Strauss highlights, in his critique of Heideggerian historical relativism, that questions of morality, destiny, and man’s being remain unanswered. Moreover, Heidegger’s own radical Hegelianism is just an aesthetical and cultural relativism. It is a return, as Heidegger (and Nietzsche) intended, to the pre-Socratic world of multi-worlds (the multitude of various politeias) engaged in a sort of Darwinian conflict with each other. As city-states of the past, with their own gods, cults, and laws, collided with each, so too do the nations of the present, shaped by their own histories and laws, clash with one another. While Heidegger might have embraced this type of relativistic historicism to save plurality from the weight of universalist imperialism emanating out of the last-man impulse of liberalism, Strauss shows how Heidegger’s relativized historicism is no answer to the crisis of philosophy.

Thus, Strauss pivots to the crux of the book which is the second half of the work which deals with natural rights: classical and modern. Strauss’ reading of classical natural right deals with a new dialectic: The distinction between nature and convention. Pre-Socratic philosophy was conventionalist; there were different people with their different gods who had been handed down their ways by their local gods. Everything that pre-Socratic peoples enjoyed were purely by convention. (In Plato’s dialogues, the sophists are the noted defenders of this type of relativistic conventionalism.)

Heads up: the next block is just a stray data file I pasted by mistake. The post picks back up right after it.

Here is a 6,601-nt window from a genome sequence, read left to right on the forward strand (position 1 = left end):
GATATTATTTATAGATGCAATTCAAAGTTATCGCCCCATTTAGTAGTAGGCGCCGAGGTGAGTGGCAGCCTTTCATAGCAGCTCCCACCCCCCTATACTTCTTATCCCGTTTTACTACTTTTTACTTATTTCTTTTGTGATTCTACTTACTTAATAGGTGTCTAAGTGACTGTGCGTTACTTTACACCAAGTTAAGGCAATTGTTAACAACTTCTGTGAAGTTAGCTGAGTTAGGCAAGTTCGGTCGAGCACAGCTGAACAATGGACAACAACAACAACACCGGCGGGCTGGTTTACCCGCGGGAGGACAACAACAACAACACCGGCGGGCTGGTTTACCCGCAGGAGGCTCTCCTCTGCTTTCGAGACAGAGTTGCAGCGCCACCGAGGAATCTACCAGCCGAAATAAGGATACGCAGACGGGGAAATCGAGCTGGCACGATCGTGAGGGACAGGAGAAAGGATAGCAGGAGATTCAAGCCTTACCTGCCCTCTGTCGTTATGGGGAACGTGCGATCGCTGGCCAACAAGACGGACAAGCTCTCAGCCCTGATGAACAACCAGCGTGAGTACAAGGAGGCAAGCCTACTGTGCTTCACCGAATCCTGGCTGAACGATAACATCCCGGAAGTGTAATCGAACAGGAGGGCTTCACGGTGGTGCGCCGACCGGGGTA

The birth of philosophy, as we know it—or more properly from the Straussian disposition, knew it—begins in this confrontation with conventionalism. Philosophy, through the birth of metaphysics, creates the idea of nature. Nature, by logical entailment, would be universal to all things that have a nature. While ancient Greek philosophy divided along Platonic (rationalist) and Aristotelian (empiricist) lines, both Platonic and Aristotelian philosophy affirmed the basic principles of nature.

This discovery of nature also coincides with the birth of classical political philosophy. Classical political philosophy, then, for Strauss is twofold. Traditionalist classical political philosophy is concerned with the metaphysical questions concerning the concept of the political. What is governance? What are the forms of governance? What are the deformations of the forms of governance? What is justice? What is virtue? What is duty? And so on. The second part of classical political philosophy, we might say modern political philosophy, is the attempt to avoid the slide into history and political science and, in examining political philosophies, draw out their metaphysical underpinnings and implications (particularly in the present age as Strauss does in his analysis of modern natural right which is not natural right at all).

Therefore, the discovery of nature and the birth of political philosophy concerned itself with good citizenship. Man, as Aristotle said, is a political animal. He has a home. He is a citizen of a polis. How can man, and the polis, achieve virtue?